Unions disappointed in BTC deal
Both the Bahamas Communications and Public Officers Union(BCPOU)and the Bahamas Communications and Public Managers Union(BCPMU)yesterday expressed disappointment that the government has signed a Memorandum of Understanding(MOU)with Cable and Wireless Communications(CWC)for the purchase of 51 percent stake in the Bahamas Telecommunications Company(BTC).
BCPOU President Bernard Evans labeled the move a”bad deal”for The Bahamas.
“It is just disheartening. It is very disappointing and it is a bad Christmas present,”he said following a near two-hour long meeting with Prime Minister Hubert Ingraham at the Cabinet Office.
“This has transcended us now as BCPOU members. This is now a national issue. BTC is a national treasure and I can’t see why we can’t learn from the lessons of countries like Belize who have just nationalized their telephone company to make sure that their residents are the majority stakeholders in that company.
“I don’t see why we can’t do the same thing here. If you are going to sell you will want to sell the minority to a foreigner and not the majority.
“We are disappointed because we thought that CWC is not deserving of The Bahamas’jewel like BTC. But nevertheless we still are going to go full steam ahead in that we do not support CWC. We can’t wait for an opportunity to meet with them to find out what the government sees in them to see whether they have changed and what their plans are.
According to a statement released late yesterday, CWC and the government will work together to finalize contractual terms and obtain necessary consents and other regulatory clearances in order to complete the transaction in the first quarter of 2011.
Under the MOU, it is proposed that CWC will acquire a 51 percent majority equity stake in BTC, including management control of the business for US$210 million plus stamp taxes.
The government will also receive any excess net cash in BTC over and above US$15 million(calculated at completion), subject to a normal level of working capital being maintained in the company, and there will be a restructuring of the workforce of BTC following completion of the transaction, which will be carried out on an entirely voluntary basis.
It is intended that the voluntary workforce restructuring will be concluded by the first anniversary of completion. A detailed plan is in the process of being developed, among other things, according to the statement.
Evans said while the unions have been given a number of assurances, the track record of CWC leaves little to be desired.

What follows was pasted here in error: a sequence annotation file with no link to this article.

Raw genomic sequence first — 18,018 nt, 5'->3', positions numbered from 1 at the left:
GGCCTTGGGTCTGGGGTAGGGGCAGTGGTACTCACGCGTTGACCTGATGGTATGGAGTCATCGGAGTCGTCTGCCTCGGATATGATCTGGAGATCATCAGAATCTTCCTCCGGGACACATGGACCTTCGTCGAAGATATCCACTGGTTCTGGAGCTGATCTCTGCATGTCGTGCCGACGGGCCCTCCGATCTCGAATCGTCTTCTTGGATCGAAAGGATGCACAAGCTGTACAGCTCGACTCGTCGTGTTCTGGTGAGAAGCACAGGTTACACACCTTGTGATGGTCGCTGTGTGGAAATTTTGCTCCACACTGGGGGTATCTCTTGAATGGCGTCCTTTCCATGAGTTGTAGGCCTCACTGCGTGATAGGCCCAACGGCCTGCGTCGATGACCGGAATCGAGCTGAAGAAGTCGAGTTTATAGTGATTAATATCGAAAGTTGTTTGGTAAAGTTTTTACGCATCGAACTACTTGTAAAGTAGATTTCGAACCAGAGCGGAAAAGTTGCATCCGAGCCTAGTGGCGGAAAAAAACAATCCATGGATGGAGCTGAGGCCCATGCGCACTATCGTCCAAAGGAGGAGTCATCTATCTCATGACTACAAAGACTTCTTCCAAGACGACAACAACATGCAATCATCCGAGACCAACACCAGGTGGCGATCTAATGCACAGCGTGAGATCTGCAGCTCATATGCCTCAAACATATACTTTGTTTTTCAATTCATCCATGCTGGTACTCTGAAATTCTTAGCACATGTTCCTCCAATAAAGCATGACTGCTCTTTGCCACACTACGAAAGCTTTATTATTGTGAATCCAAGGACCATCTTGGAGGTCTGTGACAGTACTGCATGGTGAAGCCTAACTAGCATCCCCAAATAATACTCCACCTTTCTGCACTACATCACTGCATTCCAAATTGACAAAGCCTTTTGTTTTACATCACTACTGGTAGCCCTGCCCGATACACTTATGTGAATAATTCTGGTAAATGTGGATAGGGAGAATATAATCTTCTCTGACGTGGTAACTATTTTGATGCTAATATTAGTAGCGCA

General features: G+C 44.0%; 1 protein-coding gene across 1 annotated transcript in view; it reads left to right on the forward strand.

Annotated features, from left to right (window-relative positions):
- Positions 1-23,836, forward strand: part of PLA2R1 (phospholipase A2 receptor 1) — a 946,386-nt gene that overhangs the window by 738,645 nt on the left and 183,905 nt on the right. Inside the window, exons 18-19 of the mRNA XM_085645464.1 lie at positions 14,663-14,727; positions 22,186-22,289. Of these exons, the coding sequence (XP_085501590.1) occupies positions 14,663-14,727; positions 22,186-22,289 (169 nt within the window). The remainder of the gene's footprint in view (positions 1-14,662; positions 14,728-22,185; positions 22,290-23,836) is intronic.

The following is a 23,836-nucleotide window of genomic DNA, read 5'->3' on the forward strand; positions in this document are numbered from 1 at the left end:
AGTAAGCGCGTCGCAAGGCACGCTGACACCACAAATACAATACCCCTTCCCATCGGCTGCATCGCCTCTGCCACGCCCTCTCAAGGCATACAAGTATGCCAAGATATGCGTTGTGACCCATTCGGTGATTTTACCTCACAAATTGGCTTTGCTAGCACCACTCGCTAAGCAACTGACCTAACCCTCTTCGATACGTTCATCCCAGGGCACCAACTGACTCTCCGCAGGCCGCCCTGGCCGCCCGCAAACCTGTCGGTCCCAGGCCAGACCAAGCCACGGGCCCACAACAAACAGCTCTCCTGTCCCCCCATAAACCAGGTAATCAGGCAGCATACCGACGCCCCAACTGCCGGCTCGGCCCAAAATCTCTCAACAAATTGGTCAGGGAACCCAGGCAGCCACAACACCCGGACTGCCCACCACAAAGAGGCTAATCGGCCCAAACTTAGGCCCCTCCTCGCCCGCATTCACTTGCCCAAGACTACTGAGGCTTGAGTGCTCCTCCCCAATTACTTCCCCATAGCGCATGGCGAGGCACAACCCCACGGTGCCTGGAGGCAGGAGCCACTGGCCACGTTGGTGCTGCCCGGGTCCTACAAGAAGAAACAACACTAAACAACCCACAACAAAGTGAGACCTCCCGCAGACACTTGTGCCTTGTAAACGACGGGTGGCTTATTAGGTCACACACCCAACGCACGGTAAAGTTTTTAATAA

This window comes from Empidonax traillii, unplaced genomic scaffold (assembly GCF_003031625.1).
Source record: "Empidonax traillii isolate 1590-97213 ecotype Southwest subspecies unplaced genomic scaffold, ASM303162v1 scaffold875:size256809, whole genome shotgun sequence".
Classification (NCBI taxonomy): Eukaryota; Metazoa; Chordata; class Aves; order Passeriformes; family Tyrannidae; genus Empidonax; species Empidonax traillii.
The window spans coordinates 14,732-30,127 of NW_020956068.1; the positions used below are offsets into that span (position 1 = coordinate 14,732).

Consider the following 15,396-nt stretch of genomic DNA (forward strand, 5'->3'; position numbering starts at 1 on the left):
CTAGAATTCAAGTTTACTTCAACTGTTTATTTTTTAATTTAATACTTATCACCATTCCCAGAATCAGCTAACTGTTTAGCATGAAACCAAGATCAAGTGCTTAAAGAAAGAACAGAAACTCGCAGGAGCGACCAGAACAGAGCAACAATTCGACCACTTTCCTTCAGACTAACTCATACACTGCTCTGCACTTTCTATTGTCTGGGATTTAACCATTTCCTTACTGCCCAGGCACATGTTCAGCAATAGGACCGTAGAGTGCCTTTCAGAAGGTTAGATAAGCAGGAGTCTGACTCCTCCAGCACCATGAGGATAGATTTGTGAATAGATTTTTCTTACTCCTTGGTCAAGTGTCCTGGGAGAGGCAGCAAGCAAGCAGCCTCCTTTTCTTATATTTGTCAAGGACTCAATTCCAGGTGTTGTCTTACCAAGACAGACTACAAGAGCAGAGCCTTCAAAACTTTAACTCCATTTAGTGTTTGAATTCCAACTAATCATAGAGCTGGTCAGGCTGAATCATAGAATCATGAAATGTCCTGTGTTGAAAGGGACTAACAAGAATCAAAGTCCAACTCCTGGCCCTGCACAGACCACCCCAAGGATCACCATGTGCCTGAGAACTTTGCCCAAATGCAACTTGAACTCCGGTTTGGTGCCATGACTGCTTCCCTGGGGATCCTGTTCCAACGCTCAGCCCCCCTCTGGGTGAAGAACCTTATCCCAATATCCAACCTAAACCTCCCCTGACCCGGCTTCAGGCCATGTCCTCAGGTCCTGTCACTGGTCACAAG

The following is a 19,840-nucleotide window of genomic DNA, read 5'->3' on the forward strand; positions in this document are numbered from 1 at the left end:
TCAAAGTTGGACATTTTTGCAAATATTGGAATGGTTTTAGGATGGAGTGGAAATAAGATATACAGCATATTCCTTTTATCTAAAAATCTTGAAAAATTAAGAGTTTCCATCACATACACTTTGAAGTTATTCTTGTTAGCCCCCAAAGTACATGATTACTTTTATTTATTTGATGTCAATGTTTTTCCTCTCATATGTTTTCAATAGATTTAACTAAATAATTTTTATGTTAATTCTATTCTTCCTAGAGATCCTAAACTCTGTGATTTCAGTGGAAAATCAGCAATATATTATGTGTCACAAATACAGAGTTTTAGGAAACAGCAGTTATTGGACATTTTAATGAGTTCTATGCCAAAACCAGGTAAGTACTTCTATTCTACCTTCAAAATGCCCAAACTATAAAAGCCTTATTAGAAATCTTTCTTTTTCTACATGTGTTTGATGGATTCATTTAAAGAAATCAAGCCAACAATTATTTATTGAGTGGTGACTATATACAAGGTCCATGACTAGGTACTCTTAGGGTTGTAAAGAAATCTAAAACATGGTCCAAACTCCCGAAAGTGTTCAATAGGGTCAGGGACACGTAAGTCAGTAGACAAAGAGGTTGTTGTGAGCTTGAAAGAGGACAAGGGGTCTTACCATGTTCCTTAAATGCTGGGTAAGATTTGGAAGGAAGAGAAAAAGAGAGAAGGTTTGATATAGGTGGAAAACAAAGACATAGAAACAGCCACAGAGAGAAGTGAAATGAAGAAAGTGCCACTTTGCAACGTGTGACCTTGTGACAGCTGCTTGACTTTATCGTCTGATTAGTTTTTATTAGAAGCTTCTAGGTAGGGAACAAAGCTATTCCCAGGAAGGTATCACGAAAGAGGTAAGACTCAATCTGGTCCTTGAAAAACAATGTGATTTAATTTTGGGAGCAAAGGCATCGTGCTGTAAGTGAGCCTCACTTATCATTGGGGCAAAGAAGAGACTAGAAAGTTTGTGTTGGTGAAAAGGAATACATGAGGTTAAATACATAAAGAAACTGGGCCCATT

“[The prime minister]reiterated that there would be no downsizing at least for the monopoly period of two years after the sale,”Evans said.
“That still will kind of take the majority of my people up to age 50 and so hopefully we will still try to get more out of it. We will see what happens and we still will continue to fight. But he told us in no uncertain terms that Cable and Wireless will then be at liberty to do as they wish.”
CWC had earlier proposed that 30 percent of the staff, over 300 employees, be axed from the company.
Last month, Ingraham disclosed that the government had hit a roadblock in its negotiations with Cable and Wireless regarding the sale of the telecommunications company.
“Cable and Wireless does want to fire 30 percent of the staff of BTC and the government is not prepared to do that,”he said at the time.
“We have told Cable and Wireless that we are prepared to have voluntary disengagement packages so that persons who want to retire early and who accept a package can of their own free will and accord do so. But we are not prepared to fire 30 percent of the staff of BTC.”
Evans said yesterday the unions were assured that Cable and Wireless will maximize Bahamian management within the company.
“We will see what that really means,”he said.
BCPMU President William Carroll expressed little confidence in the assurance that if CWC does anything counter-productive to the company, the government would step in.
“I am still disappointed to see a company[like]BTC go into foreign hands like CWC,”Carroll said.
Both union leaders said they plan to meet with their members today to discuss the way forward. There was no mention of whether there would be demonstrations or industrial action against the signing.
Recently, former Prime Minister Perry Christie said that the Progressive Liberal Party believed all along that Cable and Wireless was not the right company to acquire a majority stake in BTC.
“All through, prior governments said that Cable and Wireless was not the kind of company that we should sell to. It was just a given that it was not going to happen,”he said.
“We looked at the Caribbean, we looked at them, and it seemed to me that it was preferable to have a group come together of outstanding people who were in the communications industry that we were negotiating with than to have Cable and Wireless, because we thought we were going to have a Bahamian company[purchasing]49 percent as opposed to the 51 percent and doing so for$260 million. We thought it was a good deal to commend to the Bahamian people.”
According to the MOU, the government may sell up to nine percent of the shares of BTC out of its remaining 49 percent shareholding to the Bahamian public at any time following completion of the transaction. After three years, the government may sell up to 25 percent inclusive of shares sold in the first three years.